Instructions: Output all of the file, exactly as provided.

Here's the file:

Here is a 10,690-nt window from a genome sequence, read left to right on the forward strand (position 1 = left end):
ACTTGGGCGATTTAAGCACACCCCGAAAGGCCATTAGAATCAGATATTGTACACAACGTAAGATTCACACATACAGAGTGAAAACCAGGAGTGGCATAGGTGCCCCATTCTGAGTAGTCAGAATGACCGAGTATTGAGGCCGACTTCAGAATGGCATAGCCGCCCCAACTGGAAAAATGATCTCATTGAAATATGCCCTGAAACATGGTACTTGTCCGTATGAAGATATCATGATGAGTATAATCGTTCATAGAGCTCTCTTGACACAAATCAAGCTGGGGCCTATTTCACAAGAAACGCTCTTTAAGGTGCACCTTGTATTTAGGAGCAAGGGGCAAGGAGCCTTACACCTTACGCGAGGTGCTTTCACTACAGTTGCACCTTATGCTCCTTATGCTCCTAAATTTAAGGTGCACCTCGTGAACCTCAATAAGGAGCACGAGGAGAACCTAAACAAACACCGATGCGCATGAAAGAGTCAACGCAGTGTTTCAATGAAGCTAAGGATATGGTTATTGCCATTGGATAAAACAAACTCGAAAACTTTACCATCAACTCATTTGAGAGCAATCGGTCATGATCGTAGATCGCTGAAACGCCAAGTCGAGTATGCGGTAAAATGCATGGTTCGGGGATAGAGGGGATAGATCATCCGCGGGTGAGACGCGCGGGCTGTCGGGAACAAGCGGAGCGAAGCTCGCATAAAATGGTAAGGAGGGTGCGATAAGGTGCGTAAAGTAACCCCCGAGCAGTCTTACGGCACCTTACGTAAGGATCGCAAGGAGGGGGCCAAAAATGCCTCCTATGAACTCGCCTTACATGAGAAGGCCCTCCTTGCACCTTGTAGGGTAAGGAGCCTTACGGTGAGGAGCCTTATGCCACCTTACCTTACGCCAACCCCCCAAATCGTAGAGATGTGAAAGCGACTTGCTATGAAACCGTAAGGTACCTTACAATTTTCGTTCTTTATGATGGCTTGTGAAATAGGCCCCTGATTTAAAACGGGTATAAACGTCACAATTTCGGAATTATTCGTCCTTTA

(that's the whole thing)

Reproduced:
Here is a 10,690-nt window from a genome sequence, read left to right on the forward strand (position 1 = left end):
ACTTGGGCGATTTAAGCACACCCCGAAAGGCCATTAGAATCAGATATTGTACACAACGTAAGATTCACACATACAGAGTGAAAACCAGGAGTGGCATAGGTGCCCCATTCTGAGTAGTCAGAATGACCGAGTATTGAGGCCGACTTCAGAATGGCATAGCCGCCCCAACTGGAAAAATGATCTCATTGAAATATGCCCTGAAACATGGTACTTGTCCGTATGAAGATATCATGATGAGTATAATCGTTCATAGAGCTCTCTTGACACAAATCAAGCTGGGGCCTATTTCACAAGAAACGCTCTTTAAGGTGCACCTTGTATTTAGGAGCAAGGGGCAAGGAGCCTTACACCTTACGCGAGGTGCTTTCACTACAGTTGCACCTTATGCTCCTTATGCTCCTAAATTTAAGGTGCACCTCGTGAACCTCAATAAGGAGCACGAGGAGAACCTAAACAAACACCGATGCGCATGAAAGAGTCAACGCAGTGTTTCAATGAAGCTAAGGATATGGTTATTGCCATTGGATAAAACAAACTCGAAAACTTTACCATCAACTCATTTGAGAGCAATCGGTCATGATCGTAGATCGCTGAAACGCCAAGTCGAGTATGCGGTAAAATGCATGGTTCGGGGATAGAGGGGATAGATCATCCGCGGGTGAGACGCGCGGGCTGTCGGGAACAAGCGGAGCGAAGCTCGCATAAAATGGTAAGGAGGGTGCGATAAGGTGCGTAAAGTAACCCCCGAGCAGTCTTACGGCACCTTACGTAAGGATCGCAAGGAGGGGGCCAAAAATGCCTCCTATGAACTCGCCTTACATGAGAAGGCCCTCCTTGCACCTTGTAGGGTAAGGAGCCTTACGGTGAGGAGCCTTATGCCACCTTACCTTACGCCAACCCCCCAAATCGTAGAGATGTGAAAGCGACTTGCTATGAAACCGTAAGGTACCTTACAATTTTCGTTCTTTATGATGGCTTGTGAAATAGGCCCCTGATTTAAAACGGGTATAAACGTCACAATTTCGGAATTATTCGTCCTTTA